This is a multi-part article detailing our testing results and presentations for the 2015 series on Folder Redirection:
- I’ve Got 99 Problems and Folder Redirection is Every One of Them. 2015 Testing Results. Part 1.
- I’ve Got 99 Problems and Folder Redirection is Every One of Them. 2015 Testing Results. Part 2.
- I’ve Got 99 Problems and Folder Redirection is Every One of Them. 2015 Testing Results. Part 3. (this article)
File Access Performance
Magnar Johnsen detailed an interesting scenario where application performance suffered when moving a XenApp environment from Windows Server 2008 R2 to Windows Server 2o12 R2. Magnar documented the results of the changing of OS versions had on application performance – due to the way in which a specific application reads settings from an INI file, a mismatch between the client and server was creating file access performance issues.
To replicate the testing, Helge wrote a small utility that can be used to simulate the file access performance by reading and writing from a file using different methods. The tool, FileIOTest runs 4 different tests:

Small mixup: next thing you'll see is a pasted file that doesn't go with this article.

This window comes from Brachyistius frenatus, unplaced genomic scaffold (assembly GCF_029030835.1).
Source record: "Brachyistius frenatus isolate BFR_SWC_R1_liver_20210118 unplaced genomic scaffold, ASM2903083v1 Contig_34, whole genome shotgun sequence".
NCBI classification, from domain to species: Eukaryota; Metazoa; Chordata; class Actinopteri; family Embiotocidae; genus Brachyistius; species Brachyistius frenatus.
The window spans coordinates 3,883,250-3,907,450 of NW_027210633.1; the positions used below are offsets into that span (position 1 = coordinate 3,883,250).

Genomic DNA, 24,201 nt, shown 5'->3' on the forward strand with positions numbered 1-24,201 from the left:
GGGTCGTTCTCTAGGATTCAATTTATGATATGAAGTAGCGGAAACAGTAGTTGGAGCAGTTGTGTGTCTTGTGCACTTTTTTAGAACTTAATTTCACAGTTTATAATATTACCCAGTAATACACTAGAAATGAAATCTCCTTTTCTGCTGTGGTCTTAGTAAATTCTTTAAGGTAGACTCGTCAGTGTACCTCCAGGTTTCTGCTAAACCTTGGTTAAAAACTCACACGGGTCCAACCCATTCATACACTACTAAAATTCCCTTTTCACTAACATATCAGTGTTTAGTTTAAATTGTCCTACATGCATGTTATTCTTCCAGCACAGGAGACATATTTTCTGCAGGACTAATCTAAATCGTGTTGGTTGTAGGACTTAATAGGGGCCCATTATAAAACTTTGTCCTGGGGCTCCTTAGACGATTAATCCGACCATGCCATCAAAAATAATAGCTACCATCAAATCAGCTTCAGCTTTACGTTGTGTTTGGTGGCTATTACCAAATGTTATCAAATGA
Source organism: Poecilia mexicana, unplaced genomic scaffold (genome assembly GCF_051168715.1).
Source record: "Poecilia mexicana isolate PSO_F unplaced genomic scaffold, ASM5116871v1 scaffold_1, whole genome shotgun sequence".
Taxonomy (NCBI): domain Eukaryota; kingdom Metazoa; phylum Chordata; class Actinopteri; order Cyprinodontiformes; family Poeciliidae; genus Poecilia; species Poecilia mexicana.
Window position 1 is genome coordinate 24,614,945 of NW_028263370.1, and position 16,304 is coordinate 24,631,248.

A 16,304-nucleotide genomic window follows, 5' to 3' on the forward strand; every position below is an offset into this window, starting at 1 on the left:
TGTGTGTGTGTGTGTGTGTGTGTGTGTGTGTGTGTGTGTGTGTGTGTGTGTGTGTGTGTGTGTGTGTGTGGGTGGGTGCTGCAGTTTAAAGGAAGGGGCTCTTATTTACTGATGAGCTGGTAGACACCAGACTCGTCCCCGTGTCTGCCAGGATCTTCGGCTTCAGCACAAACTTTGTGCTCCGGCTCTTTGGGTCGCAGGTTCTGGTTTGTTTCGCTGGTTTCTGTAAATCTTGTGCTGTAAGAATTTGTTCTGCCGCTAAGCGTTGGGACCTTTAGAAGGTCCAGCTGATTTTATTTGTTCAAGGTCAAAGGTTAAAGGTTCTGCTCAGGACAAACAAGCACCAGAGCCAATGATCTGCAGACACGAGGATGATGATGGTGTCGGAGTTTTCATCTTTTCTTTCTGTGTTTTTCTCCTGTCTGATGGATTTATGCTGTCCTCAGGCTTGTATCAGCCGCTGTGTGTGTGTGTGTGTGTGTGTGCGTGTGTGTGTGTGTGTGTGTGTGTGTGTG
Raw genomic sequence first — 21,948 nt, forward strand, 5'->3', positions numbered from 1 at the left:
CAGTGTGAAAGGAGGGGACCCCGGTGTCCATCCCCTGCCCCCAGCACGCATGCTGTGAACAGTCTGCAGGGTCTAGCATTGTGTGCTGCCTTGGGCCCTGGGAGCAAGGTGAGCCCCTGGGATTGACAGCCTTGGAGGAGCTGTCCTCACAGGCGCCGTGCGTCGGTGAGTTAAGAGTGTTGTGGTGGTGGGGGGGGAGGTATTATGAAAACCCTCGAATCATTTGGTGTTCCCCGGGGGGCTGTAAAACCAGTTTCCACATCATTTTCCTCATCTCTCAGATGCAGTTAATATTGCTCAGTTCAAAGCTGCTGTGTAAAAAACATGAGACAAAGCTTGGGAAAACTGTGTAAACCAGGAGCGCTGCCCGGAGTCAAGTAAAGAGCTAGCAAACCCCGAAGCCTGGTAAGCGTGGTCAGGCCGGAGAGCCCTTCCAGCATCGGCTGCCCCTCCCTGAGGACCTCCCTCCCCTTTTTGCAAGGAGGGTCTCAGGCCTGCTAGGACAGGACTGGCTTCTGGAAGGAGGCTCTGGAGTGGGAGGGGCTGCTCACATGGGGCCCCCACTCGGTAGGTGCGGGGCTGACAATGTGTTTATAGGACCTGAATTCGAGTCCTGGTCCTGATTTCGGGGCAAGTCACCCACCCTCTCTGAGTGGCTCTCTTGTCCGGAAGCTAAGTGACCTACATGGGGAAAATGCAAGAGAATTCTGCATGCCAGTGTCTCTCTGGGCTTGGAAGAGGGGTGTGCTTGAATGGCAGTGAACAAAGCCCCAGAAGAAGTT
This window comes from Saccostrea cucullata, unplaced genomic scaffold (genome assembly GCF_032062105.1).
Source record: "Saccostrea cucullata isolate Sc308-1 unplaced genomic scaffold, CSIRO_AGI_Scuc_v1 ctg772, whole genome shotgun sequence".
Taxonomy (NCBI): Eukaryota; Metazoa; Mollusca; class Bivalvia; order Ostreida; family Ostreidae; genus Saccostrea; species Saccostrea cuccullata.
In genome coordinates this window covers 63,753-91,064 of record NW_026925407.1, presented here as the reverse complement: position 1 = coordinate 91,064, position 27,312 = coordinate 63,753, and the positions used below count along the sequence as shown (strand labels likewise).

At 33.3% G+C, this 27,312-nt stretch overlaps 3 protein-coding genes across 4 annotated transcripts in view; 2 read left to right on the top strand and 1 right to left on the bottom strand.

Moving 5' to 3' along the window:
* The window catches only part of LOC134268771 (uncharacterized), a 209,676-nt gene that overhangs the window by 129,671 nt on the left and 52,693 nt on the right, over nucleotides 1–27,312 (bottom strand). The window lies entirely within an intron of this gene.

- Write with custom function (creates a file and writes iteration lines individually opening and closing the handle for each line)
- ReadPrivateProfileString (calls the GetPrivateProfileString API to read iteration lines individually)
- Read with custom function (opens the file once and reads iteration lines individually)
- Create/delete loop (creates the file, writes one line, deletes the file. This happens iteration times)
This is useful for testing this scenario and is quite flexible:
- Can be pointed at any UNC path (makes comparing different targets easy)
- All file names generated are unique
- Iteration count was 10,000
- Antivirus off on client & server (otherwise you measure AV not SMB performance)